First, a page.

Of the $500,000 penalty, up to $60,000 may be used to establish a council to help the carrier comply with federal disability rules and hire a manager for disability accommodations.  Up to $140,000 may be used to develop and employ an automated wheelchair tracking system at AirTran’s major hub airports within one year that will generate real-time reports of the carrier’s wheelchair assistance performance.

Friday, January 8, 2010

Flying fair every step of the way

05 Apr 2009

The Hindu Business Line

New guidelines issued by the Director General of Civil Aviation (DGCA) this week state that when a passenger with disability or reduced mobility has bought a ticket it is “obligatory” on the part of the airline to ensure he/she reaches not only the aircraft but also the arrival lounge exit without incurring any further expenditure. Currently such passengers incur expenditure of Rs 200 for the wheelchair and Rs 2,500 for use of the ambulift for each journey on private airlines.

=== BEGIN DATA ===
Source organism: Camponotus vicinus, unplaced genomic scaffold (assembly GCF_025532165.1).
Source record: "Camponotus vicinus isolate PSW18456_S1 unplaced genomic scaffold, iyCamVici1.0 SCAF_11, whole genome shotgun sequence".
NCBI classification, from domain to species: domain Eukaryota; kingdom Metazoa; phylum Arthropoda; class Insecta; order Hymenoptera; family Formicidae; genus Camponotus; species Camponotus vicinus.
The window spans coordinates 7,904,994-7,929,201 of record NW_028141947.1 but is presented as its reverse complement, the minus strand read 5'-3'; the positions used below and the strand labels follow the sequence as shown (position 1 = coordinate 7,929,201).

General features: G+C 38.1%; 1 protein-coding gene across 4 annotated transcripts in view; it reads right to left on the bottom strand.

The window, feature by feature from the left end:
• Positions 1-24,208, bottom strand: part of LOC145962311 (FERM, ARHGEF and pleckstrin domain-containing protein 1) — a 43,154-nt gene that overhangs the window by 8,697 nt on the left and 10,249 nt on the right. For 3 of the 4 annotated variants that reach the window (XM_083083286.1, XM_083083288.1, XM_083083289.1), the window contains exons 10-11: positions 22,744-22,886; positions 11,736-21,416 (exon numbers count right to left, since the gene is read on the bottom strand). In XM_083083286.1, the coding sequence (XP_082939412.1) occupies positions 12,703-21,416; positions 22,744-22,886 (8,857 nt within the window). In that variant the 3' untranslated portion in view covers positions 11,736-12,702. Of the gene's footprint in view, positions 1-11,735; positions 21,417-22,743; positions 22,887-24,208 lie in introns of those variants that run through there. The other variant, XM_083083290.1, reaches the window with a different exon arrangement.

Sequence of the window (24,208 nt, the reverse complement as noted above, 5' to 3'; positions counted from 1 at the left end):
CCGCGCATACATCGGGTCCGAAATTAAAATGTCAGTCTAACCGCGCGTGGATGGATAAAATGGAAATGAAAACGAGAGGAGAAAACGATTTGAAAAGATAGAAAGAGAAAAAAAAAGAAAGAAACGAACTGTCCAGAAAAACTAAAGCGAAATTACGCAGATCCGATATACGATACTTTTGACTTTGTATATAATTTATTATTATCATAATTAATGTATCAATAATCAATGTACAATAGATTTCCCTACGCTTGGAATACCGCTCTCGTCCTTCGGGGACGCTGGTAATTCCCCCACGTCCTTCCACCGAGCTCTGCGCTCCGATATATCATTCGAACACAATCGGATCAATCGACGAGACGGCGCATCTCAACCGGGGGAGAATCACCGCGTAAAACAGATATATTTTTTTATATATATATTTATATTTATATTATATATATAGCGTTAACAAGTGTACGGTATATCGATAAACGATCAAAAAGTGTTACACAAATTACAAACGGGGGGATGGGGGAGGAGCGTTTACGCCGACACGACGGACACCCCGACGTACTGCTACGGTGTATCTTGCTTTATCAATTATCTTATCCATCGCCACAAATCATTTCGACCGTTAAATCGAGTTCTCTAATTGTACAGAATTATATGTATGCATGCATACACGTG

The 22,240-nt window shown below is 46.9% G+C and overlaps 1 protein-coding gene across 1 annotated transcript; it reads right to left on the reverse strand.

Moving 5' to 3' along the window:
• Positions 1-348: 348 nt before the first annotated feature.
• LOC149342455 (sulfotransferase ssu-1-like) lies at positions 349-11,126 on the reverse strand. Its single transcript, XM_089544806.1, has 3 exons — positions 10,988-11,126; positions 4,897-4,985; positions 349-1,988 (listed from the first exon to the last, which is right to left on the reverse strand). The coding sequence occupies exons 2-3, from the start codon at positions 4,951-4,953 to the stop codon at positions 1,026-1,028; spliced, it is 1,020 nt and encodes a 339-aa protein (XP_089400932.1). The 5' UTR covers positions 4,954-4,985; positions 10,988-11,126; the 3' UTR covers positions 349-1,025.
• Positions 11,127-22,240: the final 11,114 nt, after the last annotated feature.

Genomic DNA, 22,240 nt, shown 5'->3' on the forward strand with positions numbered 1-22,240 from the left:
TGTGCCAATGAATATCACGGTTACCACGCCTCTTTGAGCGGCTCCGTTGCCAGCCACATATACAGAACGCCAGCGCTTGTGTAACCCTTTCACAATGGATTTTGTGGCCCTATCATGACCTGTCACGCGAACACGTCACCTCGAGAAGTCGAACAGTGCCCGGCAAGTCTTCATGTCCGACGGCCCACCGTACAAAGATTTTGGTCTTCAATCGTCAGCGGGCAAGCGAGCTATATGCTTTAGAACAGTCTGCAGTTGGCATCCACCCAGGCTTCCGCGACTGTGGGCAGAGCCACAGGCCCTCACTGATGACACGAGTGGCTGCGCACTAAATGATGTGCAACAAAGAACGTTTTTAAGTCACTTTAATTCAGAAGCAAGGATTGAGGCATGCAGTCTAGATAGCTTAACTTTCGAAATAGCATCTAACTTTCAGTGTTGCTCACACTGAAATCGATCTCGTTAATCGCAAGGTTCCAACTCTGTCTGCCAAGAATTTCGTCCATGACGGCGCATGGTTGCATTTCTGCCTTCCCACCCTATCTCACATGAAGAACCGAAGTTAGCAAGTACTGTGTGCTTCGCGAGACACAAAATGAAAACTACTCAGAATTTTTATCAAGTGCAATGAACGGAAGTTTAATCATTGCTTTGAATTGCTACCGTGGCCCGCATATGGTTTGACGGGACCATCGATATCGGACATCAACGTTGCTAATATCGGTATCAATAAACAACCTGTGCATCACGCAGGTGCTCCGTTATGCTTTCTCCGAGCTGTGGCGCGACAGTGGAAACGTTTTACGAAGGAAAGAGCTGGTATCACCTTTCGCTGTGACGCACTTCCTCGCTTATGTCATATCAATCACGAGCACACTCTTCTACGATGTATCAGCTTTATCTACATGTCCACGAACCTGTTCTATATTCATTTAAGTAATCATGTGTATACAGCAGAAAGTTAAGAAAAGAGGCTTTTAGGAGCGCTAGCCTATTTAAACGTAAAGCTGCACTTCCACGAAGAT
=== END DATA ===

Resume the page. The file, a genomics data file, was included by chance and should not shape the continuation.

Immediate effect

Most of the guidelines come into effect immediately and will apply on both domestic and international airlines.

Persons with disabilities not holding any certificate shall also be provided necessary assistance as well as aids such as wheelchairs and ambulifts among others. “In such cases during ticketing or check-in the individual’s degree of disability and his needs for assistance may be confirmed. Airlines shall not refuse carriage in such cases,” the DGCA has said.

The airlines have been given July 31 as the cut off before when they shall have narrow aisle chairs which can move around in the aircraft cabin and be used for boarding and disembarking of passengers not travelling on stretchers. Currently most flights do not carry such chairs, thereby confining the passenger to the seat.

Online form